In asking about proper public notice regarding mining closures within this area, Evenson stated that a statement of the Sept. 2, 2016 printed version was posted on the Federal Registry, as a “Notice of Application for Withdrawal Expansion” with a response date of comments closing Dec. 1, 2016. (Sent as a supplementary attachment to this notification was the Navy’s publication of the town hall October meeting dates in public discussion for the Fallon Range Expansion project.) It was also sent out as a standard news reel, optional notification, which was only picked up by KOLO TV and KOH radio, with a brief announcement given, whereas the Fallon Training Expansion town hall meetings had been advertised within local newspapers and in public announcements to ensure a saturation of those potentially involved.

Keady admitted as to never visiting the Federal Registry site, adding that his mining access sustains his business as a sole source income, keeping him busy seven days a week.

“I would’ve never had a reason to go to the Federal Registry website. If I go by the Navy’s presentation, I had a good two years to mine at Last Chance before anything was closed down, and even at that the Fallon base had no guarantees it would pass through all the public’s hurdles. Even a couple of years could’ve given me time to complete some solid mining and get my investment back. The town hall meetings never addressed this BLM segregation land aspect, which seems unfair to those of us caught in the cross-hairs now. No matter what, these time lines do not sync up and I had an active mine approved by the BLM,” Keady shared.

Presently Keady is submitting his appeal paperwork, including a request of stay so he can extend time involved within his current investment and to offset a possible loss. He would also like to speak to other area miners caught within the same situation, within this mining district.

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Comments

  1. Fearfuloffeds says:

    I have never read a story about the BLM that didn’t put them in a negative light. Ever…

    • He can continue to mine with a claim.

      • I meant (without)

        • If the area is Closed to Mineral Location, then no claims can be filed, but he can still mine small scale. If the area is closed to Mineral Entry, then he may not even be allowed to use a gold pan (Exact regulations vary by location).

    • Kathleen Flanagan says:

      The BLM and EPA are nothing but a bunch of CROOKS. They think they can do what they want when they want with PUBLIC land.

  2. DICK LACKMOND says:

    i would love to see a single agency responsile for all public land . most times i must send a directed permit to all 3 of the land management groups with only a word or two different . it is getting rediculose. a common ordinary part time minor to scratch a hobby or small living with out so much riga- morw that it cost more than it is worth it . then they mke it dangerous dollor wise for us to even pick up a aluvial rock to study it to find the geological imprint so we can proceed to prospect . REICOULOUS !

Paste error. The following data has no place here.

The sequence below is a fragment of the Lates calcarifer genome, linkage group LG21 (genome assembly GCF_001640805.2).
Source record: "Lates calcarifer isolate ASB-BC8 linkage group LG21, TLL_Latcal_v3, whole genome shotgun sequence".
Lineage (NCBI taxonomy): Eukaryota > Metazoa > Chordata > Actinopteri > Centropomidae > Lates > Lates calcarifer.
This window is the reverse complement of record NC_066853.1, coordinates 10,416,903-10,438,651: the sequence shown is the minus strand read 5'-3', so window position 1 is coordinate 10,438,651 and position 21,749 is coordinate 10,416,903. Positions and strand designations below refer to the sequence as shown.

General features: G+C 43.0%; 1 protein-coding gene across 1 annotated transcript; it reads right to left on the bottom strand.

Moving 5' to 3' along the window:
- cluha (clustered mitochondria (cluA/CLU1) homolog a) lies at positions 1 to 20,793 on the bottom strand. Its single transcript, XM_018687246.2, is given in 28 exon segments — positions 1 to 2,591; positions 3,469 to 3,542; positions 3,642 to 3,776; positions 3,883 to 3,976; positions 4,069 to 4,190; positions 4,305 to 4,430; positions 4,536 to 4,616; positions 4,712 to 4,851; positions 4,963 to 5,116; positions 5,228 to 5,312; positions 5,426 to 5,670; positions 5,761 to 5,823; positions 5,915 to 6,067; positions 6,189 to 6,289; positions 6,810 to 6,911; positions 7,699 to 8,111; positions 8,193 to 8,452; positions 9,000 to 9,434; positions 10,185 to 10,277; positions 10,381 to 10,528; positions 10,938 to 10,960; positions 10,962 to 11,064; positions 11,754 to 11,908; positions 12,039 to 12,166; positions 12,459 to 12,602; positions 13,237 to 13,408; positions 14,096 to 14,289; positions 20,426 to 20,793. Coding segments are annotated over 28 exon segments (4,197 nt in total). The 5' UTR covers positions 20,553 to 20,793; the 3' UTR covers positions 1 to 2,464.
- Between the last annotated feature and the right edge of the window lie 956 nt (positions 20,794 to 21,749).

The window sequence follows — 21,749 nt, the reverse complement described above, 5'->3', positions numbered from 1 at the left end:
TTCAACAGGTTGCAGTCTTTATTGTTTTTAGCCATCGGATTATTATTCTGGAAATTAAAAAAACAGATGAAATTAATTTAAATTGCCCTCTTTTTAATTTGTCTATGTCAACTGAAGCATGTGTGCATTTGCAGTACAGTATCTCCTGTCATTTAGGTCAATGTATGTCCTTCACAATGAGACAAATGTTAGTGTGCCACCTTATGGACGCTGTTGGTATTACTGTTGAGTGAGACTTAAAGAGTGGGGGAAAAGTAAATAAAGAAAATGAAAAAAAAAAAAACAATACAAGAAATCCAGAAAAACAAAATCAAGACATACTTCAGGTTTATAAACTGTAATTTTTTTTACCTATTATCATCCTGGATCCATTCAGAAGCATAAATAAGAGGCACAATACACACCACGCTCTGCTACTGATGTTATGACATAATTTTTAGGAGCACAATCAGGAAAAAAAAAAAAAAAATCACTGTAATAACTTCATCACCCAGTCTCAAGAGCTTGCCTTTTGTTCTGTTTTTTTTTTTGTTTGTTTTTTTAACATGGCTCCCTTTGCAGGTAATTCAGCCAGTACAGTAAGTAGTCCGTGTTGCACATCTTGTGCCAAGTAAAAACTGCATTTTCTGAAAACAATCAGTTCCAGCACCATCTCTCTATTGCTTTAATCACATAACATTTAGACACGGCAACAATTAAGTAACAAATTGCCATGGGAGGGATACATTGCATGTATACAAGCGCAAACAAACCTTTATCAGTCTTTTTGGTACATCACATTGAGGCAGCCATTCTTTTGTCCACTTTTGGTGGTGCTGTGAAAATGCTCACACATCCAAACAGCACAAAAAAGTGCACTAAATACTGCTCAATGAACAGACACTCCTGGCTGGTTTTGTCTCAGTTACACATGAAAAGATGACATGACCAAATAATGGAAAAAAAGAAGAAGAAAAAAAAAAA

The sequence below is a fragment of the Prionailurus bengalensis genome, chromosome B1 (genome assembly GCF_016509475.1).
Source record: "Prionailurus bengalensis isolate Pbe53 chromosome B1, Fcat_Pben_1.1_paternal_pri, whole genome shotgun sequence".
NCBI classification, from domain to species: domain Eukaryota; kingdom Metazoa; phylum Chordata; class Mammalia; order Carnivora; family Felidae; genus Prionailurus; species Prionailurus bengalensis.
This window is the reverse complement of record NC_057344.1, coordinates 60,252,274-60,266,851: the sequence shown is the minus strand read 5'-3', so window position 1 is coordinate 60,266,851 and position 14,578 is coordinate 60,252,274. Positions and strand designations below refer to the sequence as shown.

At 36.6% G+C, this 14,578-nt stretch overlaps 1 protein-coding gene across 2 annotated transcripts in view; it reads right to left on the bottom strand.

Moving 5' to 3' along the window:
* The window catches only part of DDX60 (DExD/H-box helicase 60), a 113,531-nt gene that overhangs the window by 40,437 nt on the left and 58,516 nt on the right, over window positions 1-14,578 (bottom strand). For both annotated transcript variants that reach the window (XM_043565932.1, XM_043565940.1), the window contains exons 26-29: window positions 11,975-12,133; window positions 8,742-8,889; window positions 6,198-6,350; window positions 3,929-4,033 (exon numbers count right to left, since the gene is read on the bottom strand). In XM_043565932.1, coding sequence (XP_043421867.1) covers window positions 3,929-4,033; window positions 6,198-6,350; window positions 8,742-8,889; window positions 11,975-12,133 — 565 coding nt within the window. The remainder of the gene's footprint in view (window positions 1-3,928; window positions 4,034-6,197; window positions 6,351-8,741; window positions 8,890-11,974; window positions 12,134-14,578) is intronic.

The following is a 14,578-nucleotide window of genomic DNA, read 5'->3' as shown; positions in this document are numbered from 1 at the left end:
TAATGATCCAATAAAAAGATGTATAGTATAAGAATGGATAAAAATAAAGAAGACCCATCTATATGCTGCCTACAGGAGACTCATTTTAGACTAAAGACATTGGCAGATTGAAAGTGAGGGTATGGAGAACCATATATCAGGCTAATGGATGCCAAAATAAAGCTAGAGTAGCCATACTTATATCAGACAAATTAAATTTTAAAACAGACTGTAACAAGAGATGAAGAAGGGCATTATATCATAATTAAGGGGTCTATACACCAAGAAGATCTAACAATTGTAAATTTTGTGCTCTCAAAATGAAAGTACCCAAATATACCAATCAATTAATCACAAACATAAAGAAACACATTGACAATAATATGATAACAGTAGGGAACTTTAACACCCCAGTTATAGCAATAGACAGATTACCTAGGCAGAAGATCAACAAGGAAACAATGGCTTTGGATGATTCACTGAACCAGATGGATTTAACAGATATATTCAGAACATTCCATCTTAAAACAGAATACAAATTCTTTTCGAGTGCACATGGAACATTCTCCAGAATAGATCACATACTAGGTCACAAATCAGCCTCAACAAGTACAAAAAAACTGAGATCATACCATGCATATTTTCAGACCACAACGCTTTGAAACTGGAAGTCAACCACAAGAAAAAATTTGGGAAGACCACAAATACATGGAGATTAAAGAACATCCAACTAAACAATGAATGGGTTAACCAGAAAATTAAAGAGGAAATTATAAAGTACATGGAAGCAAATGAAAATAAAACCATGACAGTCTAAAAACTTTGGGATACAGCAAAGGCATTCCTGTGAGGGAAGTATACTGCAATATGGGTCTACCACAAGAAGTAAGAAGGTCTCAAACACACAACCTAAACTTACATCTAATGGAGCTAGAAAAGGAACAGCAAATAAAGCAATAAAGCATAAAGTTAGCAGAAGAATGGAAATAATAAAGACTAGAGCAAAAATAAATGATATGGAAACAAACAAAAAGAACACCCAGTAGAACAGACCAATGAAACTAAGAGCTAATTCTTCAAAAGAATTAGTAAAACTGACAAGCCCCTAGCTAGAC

3. Dave Wilson says:

    My claim is in the spring valley range near rawhide mine and it is included in the withdrawal, but i registered the claim several years ago so i can keep working it until they close it off(2 years) is what they say. guess i was one of the lucky ones!!!!!

  4. It’s time to end the BLM because they are stealing way to much land and a lot of time it’s because of money they are being bribed with

    • Yes, let’s get rid of the BLM so that corporations and other countries can lease or buy the land and really rape it of the minerals. If anything, the land should go to the state where it’s located.

  5. William Murdoch says:

    Trump isn’t doing anything about this until we bring it to his attention and if enough of us do maybe we can get him on our side and give the land back to the states that was stolen by the federal government! To do that we need to organize, we need petitions, we need to have people contact friends and those friends contact their friends and when we’ve got enough signatures, present them to President Trump and see what happens. If I were in that situation , personally, I’d resist and keep on mining and if BLM representatives came out they’d be met with arms! I’m sure that would escalate but maybe that’s what needs to be done.. Any law enforcement official that restricts the constitutional rights of the people is a traitor! This organization cant just be Nevada, we will have to reach out and contact small miners in all the western states where the BLM is involved. I’ve got a busted hip, I’m not going to be doing much except sitting around a lot for the next few months – Send me your email address and I’ll start organizing – unless you have a better idea. trqsdlr@lentel.com